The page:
But God did more than exert justice for Uriah. God placed Uriah in the genealogy for a reason. I believe that reason was because God didn’t want us to forget his faithful servant Uriah. I believe that reason was because God wanted to honor his faithfulness to the end.
Spiritual Lessons Learned
We need to keep our integrity even if our leaders do not. Although, I don’t think Uriah knew about the affair, he probably questioned why David had chosen to stay behind while his men were fighting. David’s behavior would have seemed out of character for Uriah who had known him for many years as a great military leader. And yet Uriah chose the higher path. Even if our bosses or even our Christian leaders have fallen from grace, we need to pick up our cross and keep on trudging and do what God has called us to do, despite our leaders’ behavior.
Our good choices are not often rewarded in this life, but God doesn’t forget. Even when we do the right thing, we may suffer for it. Uriah certainly did and so did many of God’s good “soldiers.” The life of the disciples post-resurrection serve as good examples. But God never overlooks our hearts to serve nor our efforts to do His work. Uriah’s reward came after his death and sometimes we won’t see our reward until after ours.But God never overlooks our hearts to serve nor our efforts to do His work. Uriah's reward came after his death and sometimes we won't see our reward until after ours. Click To Tweet
Are we choosing comfort over the hard realities of the Christian battle? Although our calling as Christians is not a physical battle, the spiritual battle for peoples eternal salvation is real. And that battle requires for us to step outside our comforts and our perfectly planned out lives. The Christian battle is messy and uncomfortable because it requires us to get knee deep into the mess of other people’s lives and sometimes face real persecution. For some, that may mean a missionary calling on the other side of the world, but for others it might mean opening their homes and their hearts to neighbors and/or strangers. We need to ask ourselves if we are choosing the comforts of life as David did in this account, or the hard realities of the spiritual battlefield like Uriah?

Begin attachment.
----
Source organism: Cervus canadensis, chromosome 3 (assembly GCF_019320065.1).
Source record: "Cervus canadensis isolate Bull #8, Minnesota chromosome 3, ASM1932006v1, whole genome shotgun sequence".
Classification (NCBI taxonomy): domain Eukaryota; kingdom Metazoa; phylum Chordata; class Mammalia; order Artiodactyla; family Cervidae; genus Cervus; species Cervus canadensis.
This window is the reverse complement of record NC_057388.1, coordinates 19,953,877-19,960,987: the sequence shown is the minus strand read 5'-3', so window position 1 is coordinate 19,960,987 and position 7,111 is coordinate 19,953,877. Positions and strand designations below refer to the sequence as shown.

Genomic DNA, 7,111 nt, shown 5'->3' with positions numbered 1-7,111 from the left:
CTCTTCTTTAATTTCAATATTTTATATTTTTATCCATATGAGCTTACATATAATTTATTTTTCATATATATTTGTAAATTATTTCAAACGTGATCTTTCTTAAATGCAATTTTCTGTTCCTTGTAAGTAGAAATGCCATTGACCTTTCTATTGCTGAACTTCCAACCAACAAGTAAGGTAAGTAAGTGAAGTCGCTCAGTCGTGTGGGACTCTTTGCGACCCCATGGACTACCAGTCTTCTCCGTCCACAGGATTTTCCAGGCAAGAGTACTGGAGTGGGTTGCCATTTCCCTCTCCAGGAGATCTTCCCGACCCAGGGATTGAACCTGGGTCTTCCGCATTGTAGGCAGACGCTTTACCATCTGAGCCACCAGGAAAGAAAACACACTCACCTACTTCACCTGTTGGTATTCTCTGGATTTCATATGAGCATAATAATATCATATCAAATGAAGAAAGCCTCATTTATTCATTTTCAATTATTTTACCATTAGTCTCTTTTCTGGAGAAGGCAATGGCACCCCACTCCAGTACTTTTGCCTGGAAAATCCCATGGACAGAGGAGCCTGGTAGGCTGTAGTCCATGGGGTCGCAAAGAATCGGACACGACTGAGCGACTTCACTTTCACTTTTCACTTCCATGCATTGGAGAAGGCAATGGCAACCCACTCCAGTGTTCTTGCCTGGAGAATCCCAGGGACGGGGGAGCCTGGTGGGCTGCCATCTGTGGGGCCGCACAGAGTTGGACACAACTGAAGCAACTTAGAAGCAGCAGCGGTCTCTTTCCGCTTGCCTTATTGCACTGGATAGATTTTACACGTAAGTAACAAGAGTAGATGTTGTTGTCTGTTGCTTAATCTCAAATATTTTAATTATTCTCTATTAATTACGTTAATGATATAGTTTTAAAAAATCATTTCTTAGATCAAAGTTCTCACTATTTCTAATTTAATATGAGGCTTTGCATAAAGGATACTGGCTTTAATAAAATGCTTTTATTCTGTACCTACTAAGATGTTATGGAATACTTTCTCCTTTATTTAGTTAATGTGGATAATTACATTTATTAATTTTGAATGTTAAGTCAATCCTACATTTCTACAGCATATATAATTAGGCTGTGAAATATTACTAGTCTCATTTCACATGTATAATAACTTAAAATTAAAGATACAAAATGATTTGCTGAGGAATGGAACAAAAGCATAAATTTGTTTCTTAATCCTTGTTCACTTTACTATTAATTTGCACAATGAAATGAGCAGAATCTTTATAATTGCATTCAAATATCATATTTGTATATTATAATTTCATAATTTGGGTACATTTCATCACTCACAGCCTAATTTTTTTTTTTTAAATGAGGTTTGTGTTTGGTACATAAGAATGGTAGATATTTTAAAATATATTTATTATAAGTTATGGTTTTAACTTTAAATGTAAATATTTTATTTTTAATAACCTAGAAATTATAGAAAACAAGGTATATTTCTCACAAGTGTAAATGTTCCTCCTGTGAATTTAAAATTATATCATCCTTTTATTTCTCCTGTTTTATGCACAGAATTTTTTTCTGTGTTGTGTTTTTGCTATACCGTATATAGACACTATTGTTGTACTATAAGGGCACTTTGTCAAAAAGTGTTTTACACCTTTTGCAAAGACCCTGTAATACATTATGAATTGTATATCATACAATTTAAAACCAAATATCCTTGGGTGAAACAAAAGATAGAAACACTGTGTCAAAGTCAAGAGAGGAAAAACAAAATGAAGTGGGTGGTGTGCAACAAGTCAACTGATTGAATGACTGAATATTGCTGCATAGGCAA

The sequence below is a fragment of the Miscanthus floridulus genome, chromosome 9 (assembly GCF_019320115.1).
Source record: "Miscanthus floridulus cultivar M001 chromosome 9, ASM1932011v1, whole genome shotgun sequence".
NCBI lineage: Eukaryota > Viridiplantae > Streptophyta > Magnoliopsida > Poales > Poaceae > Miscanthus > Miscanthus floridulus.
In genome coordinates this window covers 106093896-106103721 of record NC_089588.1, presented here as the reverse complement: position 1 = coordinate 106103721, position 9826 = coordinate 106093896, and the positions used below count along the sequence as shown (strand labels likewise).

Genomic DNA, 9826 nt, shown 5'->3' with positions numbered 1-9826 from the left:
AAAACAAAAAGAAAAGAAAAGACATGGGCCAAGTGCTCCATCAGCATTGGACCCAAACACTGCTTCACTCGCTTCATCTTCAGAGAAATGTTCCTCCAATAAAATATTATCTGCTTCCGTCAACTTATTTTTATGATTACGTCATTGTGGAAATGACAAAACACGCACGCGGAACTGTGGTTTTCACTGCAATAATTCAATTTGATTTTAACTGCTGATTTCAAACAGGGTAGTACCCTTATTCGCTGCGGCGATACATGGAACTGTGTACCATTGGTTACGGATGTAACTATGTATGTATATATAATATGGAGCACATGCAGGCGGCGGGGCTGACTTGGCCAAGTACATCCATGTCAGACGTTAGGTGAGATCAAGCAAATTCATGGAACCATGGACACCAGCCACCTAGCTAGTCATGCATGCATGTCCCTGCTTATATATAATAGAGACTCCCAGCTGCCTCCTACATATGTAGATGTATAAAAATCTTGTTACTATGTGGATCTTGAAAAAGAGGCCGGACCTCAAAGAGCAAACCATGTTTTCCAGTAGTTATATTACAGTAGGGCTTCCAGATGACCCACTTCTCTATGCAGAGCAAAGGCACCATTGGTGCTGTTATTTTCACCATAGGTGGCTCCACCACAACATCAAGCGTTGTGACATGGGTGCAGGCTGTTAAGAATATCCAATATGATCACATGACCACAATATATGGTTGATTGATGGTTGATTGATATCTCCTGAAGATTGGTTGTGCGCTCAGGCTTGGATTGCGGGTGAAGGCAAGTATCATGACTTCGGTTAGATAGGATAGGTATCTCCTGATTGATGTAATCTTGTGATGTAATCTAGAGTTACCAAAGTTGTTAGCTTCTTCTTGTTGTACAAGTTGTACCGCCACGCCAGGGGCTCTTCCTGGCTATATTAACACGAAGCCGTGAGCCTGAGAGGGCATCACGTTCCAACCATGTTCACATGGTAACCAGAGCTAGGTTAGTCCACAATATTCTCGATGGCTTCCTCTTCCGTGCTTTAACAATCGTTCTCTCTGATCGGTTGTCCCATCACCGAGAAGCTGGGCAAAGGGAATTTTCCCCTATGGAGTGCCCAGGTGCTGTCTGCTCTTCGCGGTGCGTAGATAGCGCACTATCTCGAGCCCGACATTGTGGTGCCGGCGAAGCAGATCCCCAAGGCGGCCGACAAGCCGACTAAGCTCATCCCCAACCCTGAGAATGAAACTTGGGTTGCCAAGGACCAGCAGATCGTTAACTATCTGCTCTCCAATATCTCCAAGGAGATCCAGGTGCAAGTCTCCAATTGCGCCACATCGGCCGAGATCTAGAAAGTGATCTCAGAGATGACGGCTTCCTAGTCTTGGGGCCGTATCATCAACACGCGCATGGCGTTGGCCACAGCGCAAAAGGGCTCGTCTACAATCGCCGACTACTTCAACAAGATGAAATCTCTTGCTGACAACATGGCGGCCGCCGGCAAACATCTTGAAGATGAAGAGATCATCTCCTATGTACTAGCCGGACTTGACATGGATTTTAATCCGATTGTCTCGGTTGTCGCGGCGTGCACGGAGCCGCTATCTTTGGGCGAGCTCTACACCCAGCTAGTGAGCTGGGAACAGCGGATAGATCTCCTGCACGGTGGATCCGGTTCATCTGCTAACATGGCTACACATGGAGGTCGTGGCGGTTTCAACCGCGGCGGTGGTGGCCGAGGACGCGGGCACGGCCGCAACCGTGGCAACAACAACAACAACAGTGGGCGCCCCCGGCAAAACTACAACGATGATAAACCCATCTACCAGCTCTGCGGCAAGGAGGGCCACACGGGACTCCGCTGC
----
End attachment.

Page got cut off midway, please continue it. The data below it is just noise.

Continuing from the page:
Sometimes we have to follow “orders” even if we don’t like them because authorities matter. Even though Uriah may have been ignorant of David’s order to have him killed, he was fully aware that his mission was a suicide mission upon receiving it. As an experienced warrior, he would have known that Joab’s order would be a tactical failure and he most likely would not survive it. He went anyway because he respected the authorities God had placed above him.
Our bosses, pastors, and leaders will sometimes ask us to do things we do not like. Although there will be times when we must resist an “order” if it stands contrary to God’s word, in most cases we will need to respect the authorities that God has placed above us and go along with the plan anyway. We can certainly voice our opinions, but at the end of the day if they make a decision contrary to our opinions, we must comply. It isn’t our job to bring about God’s justice, God will do that on his own as he did so for Uriah. We must embrace the example of Uriah, but we have an even greater example in Jesus who also obeyed God unto death.
Greater love has no one than this, that someone lay down his life for his friends.
Questions to Ponder
What other lessons can you take away from reading about Uriah in this new light?
What does this account teach you about faithfulness?
What does this account teach you about God’s character?